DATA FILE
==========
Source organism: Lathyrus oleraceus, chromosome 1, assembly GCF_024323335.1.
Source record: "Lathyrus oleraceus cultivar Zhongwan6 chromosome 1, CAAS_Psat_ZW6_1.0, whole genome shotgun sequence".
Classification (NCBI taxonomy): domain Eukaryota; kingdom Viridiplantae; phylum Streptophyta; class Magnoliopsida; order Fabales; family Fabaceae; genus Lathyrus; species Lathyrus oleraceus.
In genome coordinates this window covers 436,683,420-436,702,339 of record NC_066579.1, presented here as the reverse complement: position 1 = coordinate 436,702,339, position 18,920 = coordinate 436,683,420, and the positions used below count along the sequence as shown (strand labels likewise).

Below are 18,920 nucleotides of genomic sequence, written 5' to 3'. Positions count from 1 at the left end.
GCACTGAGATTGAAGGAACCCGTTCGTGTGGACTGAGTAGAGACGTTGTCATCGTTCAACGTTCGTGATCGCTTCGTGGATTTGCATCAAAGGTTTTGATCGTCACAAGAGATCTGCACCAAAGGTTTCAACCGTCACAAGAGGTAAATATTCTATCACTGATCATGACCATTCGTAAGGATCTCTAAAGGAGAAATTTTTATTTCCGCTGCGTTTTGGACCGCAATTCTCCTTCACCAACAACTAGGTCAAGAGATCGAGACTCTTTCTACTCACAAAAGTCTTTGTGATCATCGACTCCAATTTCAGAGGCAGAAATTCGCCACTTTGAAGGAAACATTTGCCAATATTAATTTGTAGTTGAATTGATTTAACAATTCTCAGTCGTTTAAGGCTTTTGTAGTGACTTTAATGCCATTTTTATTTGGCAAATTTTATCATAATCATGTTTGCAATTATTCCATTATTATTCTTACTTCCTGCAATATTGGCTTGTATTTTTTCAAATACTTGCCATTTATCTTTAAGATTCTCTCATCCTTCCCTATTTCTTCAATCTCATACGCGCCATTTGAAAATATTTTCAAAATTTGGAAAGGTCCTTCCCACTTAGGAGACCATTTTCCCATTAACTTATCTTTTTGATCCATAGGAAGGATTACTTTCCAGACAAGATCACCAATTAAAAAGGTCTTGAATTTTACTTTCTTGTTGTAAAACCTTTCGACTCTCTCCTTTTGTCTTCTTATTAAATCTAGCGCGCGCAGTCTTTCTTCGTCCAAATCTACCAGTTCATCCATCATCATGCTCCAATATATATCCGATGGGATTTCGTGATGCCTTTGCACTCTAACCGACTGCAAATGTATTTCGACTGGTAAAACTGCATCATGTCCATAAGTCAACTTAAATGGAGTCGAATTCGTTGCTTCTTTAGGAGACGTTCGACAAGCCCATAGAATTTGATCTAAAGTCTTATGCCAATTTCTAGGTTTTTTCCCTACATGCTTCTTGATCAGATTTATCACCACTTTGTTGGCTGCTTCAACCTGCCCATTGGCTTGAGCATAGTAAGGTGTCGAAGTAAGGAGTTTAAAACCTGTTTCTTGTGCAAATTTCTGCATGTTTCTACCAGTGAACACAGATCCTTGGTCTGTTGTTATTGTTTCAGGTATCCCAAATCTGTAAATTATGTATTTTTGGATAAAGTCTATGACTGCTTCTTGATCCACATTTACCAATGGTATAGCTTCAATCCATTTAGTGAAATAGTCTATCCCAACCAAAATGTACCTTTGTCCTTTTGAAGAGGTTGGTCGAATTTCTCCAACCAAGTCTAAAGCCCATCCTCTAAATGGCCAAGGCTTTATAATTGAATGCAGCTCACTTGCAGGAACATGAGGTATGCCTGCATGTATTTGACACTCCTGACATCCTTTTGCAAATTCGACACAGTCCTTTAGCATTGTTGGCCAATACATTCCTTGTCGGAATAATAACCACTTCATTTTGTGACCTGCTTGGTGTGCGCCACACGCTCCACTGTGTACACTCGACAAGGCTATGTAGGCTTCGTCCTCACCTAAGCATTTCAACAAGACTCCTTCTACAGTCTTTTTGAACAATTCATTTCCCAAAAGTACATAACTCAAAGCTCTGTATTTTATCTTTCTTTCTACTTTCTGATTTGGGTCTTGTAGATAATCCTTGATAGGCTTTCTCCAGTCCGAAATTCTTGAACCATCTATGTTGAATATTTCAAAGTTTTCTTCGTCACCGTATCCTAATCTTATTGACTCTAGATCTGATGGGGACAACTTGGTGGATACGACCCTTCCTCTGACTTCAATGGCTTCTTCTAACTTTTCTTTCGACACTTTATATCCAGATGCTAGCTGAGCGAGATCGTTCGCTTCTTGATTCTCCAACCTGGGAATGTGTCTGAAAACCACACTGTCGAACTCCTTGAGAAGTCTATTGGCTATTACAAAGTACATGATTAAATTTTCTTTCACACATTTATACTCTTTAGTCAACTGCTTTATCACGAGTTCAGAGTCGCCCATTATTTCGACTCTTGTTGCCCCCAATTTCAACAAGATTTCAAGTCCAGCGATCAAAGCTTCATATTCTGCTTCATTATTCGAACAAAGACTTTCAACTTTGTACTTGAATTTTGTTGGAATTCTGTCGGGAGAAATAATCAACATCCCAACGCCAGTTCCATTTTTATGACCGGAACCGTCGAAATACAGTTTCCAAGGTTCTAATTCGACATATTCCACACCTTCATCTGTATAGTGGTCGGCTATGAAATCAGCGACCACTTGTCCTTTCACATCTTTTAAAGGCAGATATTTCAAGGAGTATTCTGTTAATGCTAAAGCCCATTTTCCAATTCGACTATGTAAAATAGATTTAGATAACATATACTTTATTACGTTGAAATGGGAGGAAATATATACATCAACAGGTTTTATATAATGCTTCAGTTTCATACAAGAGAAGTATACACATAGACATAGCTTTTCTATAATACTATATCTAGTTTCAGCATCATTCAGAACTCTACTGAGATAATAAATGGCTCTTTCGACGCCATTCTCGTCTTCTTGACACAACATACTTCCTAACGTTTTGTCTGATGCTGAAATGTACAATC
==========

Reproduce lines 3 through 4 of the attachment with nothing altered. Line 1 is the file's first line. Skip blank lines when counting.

Classification (NCBI taxonomy): domain Eukaryota; kingdom Viridiplantae; phylum Streptophyta; class Magnoliopsida; order Fabales; family Fabaceae; genus Lathyrus; species Lathyrus oleraceus.
In genome coordinates this window covers 436,683,420-436,702,339 of record NC_066579.1, presented here as the reverse complement: position 1 = coordinate 436,702,339, position 18,920 = coordinate 436,683,420, and the positions used below count along the sequence as shown (strand labels likewise).